Tuesday, July 5, 2016

I don't know what happened at Sinai

When I was young I thought it was just a story. Millions of people around (or under) the mountain. G-d speaking to them in words so awesome they beg G-d to stop, plead with G-d to give the words to Moses instead, saying they will do and later they will understand. (Admittedly this isn't exactly the story I heard as a young Christian girl, but that's a subject for another time.)

Every religion has its revelatory moment. As Jews, this is ours. But what really happened?

I don't know. I wasn't there.

A few weeks ago an observant, traditional Jew, who I think of as a friend and teacher, was talking with me about Revelation and I said the above words to him. For a few moments after, there was silence in the car we were riding in. Then he began to explain that he thought a Judaism without absolute certainty about Revelation would be shallow and uninspiring. I was thinking about that when we reached our destination and that conversation ended.

But my thinking about the subject didn't.

Sinai and the Revelation have always been a “stumbling block” in my Jewish path. That short conversation got me to thinking about before I converted (more than a decade ago now) when I was wrestling with the question: can I, in good conscience, convert? The biggest issue that made me hesitate? Revelation.

I should probably explain the difference to me between “I know” and “I believe.” If I can put my hand out and touch it, or use another of my senses to perceive it, only then do I consider I “know.”

I know, for example, that Texas is real. Been there – seen it, touched it, heard it, smelled it, tasted it. Spent several not especially happy years living there. Experienced it in all its self-proclaimed glory. Japan? Ireland? I haven't been there. But I've seen pictures, and more important to me, people that I know and trust have been there. So those places fall into “I don't know, but it is highly probable that they are there.”

Electricity? I haven't experienced that directly, thank goodness, but I have experienced light bulbs, so again, I accept the probability. But I can’t say I “know” electricity exists.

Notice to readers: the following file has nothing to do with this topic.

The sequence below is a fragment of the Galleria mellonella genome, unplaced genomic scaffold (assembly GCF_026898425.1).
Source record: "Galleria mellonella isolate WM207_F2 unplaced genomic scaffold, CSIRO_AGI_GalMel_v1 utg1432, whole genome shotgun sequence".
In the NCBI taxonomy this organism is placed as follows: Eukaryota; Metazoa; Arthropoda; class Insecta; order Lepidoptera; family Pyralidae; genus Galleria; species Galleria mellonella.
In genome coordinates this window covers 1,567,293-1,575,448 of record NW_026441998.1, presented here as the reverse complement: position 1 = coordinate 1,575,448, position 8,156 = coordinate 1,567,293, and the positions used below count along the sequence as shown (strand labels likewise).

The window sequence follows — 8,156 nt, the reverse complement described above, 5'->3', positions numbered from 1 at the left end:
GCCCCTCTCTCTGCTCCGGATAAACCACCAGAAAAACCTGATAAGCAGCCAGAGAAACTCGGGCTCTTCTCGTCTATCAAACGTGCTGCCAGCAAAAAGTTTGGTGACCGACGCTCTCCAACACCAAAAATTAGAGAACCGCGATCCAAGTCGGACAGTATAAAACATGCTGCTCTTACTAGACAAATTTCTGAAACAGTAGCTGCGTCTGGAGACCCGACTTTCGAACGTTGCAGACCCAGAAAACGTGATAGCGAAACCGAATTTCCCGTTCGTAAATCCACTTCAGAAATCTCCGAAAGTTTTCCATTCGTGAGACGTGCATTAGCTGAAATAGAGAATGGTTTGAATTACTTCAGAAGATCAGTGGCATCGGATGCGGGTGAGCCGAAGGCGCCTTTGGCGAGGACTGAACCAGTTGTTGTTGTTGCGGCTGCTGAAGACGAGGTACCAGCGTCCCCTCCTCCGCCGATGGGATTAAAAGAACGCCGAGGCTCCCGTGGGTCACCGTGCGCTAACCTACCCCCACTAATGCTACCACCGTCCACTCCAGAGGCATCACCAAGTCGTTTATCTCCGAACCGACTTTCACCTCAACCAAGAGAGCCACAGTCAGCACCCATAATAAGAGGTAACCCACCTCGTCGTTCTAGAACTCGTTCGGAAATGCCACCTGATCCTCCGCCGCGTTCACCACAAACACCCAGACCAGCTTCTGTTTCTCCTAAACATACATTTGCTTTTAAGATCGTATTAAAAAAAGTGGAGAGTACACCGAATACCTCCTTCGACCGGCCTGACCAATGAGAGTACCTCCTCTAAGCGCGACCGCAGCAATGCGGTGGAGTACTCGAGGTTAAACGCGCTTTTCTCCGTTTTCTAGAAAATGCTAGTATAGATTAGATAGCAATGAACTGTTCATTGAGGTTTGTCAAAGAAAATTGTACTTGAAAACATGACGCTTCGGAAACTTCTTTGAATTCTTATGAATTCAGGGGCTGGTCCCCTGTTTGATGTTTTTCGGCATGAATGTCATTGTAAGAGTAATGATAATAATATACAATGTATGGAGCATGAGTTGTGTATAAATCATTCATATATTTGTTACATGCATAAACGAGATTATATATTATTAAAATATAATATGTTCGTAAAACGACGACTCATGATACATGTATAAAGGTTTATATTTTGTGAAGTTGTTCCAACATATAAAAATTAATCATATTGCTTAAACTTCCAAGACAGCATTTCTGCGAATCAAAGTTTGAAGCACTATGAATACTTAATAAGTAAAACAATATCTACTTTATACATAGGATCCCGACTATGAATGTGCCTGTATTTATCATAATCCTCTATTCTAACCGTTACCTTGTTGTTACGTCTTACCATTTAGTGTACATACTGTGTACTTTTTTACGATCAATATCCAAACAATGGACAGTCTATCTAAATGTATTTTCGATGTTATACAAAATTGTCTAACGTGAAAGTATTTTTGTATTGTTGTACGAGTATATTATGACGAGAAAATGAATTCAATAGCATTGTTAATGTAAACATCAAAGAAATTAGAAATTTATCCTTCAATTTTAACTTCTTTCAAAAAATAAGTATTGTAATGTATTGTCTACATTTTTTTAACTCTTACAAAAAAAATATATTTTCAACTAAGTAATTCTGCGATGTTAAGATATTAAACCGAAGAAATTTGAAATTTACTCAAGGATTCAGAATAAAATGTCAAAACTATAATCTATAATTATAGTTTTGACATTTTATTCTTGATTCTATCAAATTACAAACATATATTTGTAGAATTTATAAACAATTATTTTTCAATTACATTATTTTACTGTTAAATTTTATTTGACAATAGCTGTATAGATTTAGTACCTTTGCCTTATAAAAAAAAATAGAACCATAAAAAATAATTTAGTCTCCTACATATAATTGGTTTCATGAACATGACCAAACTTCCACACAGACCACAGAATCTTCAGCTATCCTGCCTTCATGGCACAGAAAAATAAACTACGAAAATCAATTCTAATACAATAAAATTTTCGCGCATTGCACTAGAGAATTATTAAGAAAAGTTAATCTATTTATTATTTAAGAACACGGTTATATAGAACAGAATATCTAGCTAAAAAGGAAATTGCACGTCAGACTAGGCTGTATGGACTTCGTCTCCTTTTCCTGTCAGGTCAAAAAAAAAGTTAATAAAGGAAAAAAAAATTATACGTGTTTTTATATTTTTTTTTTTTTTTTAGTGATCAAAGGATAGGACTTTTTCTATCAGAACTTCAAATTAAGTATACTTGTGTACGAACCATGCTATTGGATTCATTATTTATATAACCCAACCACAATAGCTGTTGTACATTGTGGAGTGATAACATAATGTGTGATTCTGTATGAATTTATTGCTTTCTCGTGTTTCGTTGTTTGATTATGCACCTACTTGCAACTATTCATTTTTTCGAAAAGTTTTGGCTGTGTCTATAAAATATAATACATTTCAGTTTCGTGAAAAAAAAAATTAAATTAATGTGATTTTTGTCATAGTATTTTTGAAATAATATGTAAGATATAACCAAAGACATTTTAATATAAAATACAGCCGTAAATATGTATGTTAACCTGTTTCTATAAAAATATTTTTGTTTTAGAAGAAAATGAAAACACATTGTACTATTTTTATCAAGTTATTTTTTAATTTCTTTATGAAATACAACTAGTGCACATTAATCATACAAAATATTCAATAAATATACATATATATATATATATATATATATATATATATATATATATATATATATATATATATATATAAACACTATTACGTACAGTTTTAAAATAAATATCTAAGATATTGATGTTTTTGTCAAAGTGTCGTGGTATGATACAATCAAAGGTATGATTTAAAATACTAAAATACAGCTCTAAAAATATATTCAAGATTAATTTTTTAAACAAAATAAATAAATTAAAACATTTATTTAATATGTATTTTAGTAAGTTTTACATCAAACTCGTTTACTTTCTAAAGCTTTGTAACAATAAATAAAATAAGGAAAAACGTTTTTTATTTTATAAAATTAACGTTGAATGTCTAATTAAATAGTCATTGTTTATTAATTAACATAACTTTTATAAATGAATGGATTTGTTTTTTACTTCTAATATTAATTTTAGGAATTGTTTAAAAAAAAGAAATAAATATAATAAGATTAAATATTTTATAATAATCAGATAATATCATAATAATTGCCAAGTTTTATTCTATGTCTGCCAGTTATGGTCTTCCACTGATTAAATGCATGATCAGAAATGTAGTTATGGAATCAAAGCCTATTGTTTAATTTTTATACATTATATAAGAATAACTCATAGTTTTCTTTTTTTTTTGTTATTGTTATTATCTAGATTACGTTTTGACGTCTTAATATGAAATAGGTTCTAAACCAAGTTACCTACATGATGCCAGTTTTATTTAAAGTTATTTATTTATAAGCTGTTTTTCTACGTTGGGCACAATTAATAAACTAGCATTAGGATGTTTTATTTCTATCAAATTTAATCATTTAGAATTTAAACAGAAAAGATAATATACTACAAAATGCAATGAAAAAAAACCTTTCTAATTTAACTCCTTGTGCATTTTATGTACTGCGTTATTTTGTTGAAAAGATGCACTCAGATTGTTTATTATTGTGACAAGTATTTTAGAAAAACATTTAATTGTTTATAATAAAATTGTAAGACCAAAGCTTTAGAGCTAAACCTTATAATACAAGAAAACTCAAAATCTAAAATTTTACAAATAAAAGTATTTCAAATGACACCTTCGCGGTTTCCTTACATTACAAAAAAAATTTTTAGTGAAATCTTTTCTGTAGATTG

And then there is the question of belief. I suspect it isn’t everyone who can say they were thrown out of a Christian Sunday school when they were six years old because of a question about belief.

I can’t really remember if the Sunday School was attached to a Baptist or Methodist church. We moved a lot and my mother simply sent me to whichever of those two denominations was within walking distance. It doesn’t really matter, I guess. At the time I didn’t understand there was a difference. The point is that I was that kid – the one who asked the kinds of questions that always got this answer: “Just believe. You just have to have faith!”

I knew myself well enough, even at that age, to realize that I didn’t have faith. But if folks I respected thought it was that important, then I wanted to have it. So I asked, in all innocence, “What do you do if you don’t have faith?” I’m sure the teacher thought I was just being a smarty pants kid, but I really wanted to know.

The answer, that day at least, was walk home early from Sunday School.

The thing that bothered me then, and that bothers me now for that matter, is if people are made in the image of G-d, then reason is a G-d given faculty. Why, then, am I expected to put what G-d gave me aside to “believe in G-d?”

Given my rather limited definition of what I “know” measured against the huge sum total of everything there is in the Universe, or even on our tiny speck of a planet, there’s an awful lot of stuff left for me to take on faith – to believe in.

But I don’t really do belief. I put an awful lot things in a category I label: things that are probably, or possibly, true. Then I just leave them there until something happens that allows me to move them out of that box. (Except for things that are to my mind, obviously too irrational, absolutely illogical or just plain way the heck out there to ever get moved. And yes, I decide what things those are – but only for me. I never expect anyone else to agree with me.)

Simply put, I’m just not willing to give up my G-d given rational mind to “believe.” (And it turns out Maimonides wasn't much on that either, so a pretty impressive person I'd never heard of when I was six has some interesting thoughts about all this.)